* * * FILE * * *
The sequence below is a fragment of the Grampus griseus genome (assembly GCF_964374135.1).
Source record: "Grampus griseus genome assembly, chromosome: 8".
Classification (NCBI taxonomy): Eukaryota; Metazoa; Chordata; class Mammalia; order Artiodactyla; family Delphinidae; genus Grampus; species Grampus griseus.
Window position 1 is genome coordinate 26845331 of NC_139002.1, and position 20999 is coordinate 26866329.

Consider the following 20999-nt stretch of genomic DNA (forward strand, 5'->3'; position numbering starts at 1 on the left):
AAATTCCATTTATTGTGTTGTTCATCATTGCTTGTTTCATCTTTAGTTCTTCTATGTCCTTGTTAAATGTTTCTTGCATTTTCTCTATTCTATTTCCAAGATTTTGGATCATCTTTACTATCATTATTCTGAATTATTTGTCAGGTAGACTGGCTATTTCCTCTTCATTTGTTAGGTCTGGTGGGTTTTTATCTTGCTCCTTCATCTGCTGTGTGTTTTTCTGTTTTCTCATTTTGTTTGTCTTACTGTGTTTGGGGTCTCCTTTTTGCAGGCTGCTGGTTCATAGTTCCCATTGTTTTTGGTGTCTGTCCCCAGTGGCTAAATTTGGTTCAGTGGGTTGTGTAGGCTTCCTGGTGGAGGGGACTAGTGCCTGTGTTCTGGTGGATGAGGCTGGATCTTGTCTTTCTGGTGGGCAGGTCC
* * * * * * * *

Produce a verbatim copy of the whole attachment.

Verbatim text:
The sequence below is a fragment of the Grampus griseus genome (assembly GCF_964374135.1).
Source record: "Grampus griseus genome assembly, chromosome: 8".
Classification (NCBI taxonomy): Eukaryota; Metazoa; Chordata; class Mammalia; order Artiodactyla; family Delphinidae; genus Grampus; species Grampus griseus.
Window position 1 is genome coordinate 26845331 of NC_139002.1, and position 20999 is coordinate 26866329.

Consider the following 20999-nt stretch of genomic DNA (forward strand, 5'->3'; position numbering starts at 1 on the left):
AAATTCCATTTATTGTGTTGTTCATCATTGCTTGTTTCATCTTTAGTTCTTCTATGTCCTTGTTAAATGTTTCTTGCATTTTCTCTATTCTATTTCCAAGATTTTGGATCATCTTTACTATCATTATTCTGAATTATTTGTCAGGTAGACTGGCTATTTCCTCTTCATTTGTTAGGTCTGGTGGGTTTTTATCTTGCTCCTTCATCTGCTGTGTGTTTTTCTGTTTTCTCATTTTGTTTGTCTTACTGTGTTTGGGGTCTCCTTTTTGCAGGCTGCTGGTTCATAGTTCCCATTGTTTTTGGTGTCTGTCCCCAGTGGCTAAATTTGGTTCAGTGGGTTGTGTAGGCTTCCTGGTGGAGGGGACTAGTGCCTGTGTTCTGGTGGATGAGGCTGGATCTTGTCTTTCTGGTGGGCAGGTCC